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An Interview with Reshoring Initiative’s Harry Moser

An Interview with Reshoring Initiative’s Harry Moser

Nearshoring

There are many names for it: localization, near-shoring, reshoring, and onshoring. I’m speaking, of course, of the growing number of companies who are either making a choice to manufacture in America by never offshoring in the first place or moving manufacturing back to America from overseas. An article written by Willy C. Shih and posted to the MIT Sloan Management Review discusses this topic in detail. That article, from August 7th, 2014, What It Takes to Reshore Manufacturing Successfully, begins, “Rising labor costs in China and other emerging economies, high supply chain and logistics costs, and wide differentials in the costs for electricity and natural gas in different parts of the world are provoking a fresh round of relocation of manufacturing and production.”

Chances are, if you’ve Googled the word “reshore” lately, you’ve come across the name Harry Moser. That’s because Moser founded the Reshoring Initiative in 2010 and, ever since, has made it his mission to educate companies to understand their total cost of ownership when offshoring. Recently, I was afforded the opportunity to discuss the Reshoring Initiative with Moser in an effort to find out how it might help some of our customers and prospects understand their total cost of ownership when considering where they source and produce their goods.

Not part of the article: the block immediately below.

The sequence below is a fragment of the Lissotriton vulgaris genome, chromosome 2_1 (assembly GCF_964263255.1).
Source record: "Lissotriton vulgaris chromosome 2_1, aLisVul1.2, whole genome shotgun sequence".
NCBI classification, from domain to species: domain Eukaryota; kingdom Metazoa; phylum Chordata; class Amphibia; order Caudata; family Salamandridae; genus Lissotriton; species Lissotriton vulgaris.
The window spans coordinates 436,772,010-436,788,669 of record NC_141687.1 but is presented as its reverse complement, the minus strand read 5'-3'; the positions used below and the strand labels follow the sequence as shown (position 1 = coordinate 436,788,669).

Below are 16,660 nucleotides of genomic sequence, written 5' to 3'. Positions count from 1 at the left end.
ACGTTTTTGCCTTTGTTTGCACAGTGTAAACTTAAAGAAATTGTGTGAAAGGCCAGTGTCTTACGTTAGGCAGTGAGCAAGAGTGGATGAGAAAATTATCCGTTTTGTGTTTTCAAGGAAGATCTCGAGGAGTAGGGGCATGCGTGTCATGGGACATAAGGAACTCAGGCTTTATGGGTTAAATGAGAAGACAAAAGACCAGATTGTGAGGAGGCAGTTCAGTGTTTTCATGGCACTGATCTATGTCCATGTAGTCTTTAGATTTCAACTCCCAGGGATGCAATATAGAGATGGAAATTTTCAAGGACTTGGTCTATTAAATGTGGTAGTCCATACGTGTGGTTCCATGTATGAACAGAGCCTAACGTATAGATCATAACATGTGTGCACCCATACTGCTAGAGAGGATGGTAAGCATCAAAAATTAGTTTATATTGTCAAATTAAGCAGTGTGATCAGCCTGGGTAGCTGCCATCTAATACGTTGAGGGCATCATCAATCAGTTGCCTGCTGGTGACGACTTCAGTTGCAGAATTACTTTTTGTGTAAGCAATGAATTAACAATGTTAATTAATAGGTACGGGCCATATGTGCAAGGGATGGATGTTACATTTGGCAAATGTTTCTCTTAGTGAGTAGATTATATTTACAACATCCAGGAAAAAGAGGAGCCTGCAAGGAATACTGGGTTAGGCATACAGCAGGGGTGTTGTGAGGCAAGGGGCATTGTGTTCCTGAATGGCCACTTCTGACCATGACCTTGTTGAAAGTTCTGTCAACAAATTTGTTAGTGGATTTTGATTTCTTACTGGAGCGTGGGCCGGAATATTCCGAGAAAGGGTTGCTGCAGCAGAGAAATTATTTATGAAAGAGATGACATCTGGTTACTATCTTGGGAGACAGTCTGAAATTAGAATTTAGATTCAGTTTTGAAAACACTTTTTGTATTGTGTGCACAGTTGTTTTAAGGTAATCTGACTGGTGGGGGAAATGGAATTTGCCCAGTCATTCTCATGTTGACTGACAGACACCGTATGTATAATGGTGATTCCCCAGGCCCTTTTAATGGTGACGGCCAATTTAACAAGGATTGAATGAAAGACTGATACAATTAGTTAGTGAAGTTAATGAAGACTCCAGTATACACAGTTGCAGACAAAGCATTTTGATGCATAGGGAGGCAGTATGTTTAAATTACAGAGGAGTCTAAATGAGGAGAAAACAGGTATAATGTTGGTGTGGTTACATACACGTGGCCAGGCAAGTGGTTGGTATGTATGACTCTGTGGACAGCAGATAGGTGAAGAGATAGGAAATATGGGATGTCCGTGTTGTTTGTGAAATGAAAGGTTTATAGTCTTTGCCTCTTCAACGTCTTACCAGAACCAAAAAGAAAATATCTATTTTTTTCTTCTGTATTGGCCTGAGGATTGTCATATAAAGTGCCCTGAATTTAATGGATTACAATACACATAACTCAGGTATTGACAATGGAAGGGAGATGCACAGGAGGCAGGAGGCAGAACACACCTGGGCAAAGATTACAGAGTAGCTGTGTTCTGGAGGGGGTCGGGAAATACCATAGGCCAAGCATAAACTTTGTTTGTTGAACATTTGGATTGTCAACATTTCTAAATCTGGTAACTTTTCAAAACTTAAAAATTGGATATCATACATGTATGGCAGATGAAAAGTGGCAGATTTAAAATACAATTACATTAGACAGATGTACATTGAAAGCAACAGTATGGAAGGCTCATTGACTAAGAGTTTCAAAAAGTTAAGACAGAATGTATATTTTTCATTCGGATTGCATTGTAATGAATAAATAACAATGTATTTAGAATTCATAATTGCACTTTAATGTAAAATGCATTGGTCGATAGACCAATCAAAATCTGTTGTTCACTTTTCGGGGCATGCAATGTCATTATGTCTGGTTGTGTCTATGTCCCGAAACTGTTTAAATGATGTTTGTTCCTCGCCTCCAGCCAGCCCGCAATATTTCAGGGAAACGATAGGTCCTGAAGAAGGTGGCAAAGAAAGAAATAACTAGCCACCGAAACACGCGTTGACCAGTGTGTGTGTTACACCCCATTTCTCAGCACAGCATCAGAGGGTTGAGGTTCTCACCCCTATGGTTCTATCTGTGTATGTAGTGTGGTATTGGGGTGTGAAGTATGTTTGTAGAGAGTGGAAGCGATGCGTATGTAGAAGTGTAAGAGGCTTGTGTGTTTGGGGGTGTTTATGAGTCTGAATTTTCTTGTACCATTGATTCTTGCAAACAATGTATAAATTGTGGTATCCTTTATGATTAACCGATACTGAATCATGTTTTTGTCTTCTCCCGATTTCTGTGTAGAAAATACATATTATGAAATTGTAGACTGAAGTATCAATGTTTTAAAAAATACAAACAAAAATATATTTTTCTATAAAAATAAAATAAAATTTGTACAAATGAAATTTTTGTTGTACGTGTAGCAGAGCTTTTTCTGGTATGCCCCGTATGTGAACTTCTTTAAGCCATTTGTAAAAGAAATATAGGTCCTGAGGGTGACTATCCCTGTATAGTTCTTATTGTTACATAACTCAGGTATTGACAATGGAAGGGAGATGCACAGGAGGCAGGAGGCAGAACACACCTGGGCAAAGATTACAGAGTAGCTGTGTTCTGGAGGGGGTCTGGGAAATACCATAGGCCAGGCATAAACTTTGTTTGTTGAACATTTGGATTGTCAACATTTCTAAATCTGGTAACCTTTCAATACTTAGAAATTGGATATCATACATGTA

Below is a summary of that conversation.

Tony: Tell me about yourself and what drove you to start the Reshoring Initiative.
Moser: I’ve spent 45 years involved in the manufacturing industry in one way or another. My ties to manufacturing date back to my grandfather. He and my father both spent their entire careers at the Singer Sewing Machine factory in Elizabeth, NJ. In fact, as a teen, I worked alongside my father during the summers. Ten years ago, when travelling in New Jersey, I drove by where the plant used to operate and broke down in tears seeing that the production was now all offshore. To me, it was a metaphor of the then current state of the American manufacturing industry, once the strongest in the world. I didn’t want to see more of it disappear. Also, throughout my career I have made promises to the youth of America that there will always be well-paying jobs in manufacturing for skilled workers. I want to be sure to keep that promise.

Tony: What are the goals of the Reshoring Initiative?
Moser: The goal of the Reshoring Initiative is to bring good, well-paying jobs back to the United States and all of North America. At the heart of that is to shift collective thinking from “offshoring is cheaper” to “local reduces the total cost of ownership.” That requires educating companies about the variety of costs that are incurred when offshoring, or their Total Cost of Ownership (TCO). Whether a company is buying from a contract manufacturer in the United States or overseas, there are more costs associated with each transaction than just the purchase price of the goods. We educate companies on what those total costs are in order to help them understand if they could save money by moving their operations or sourcing back to America.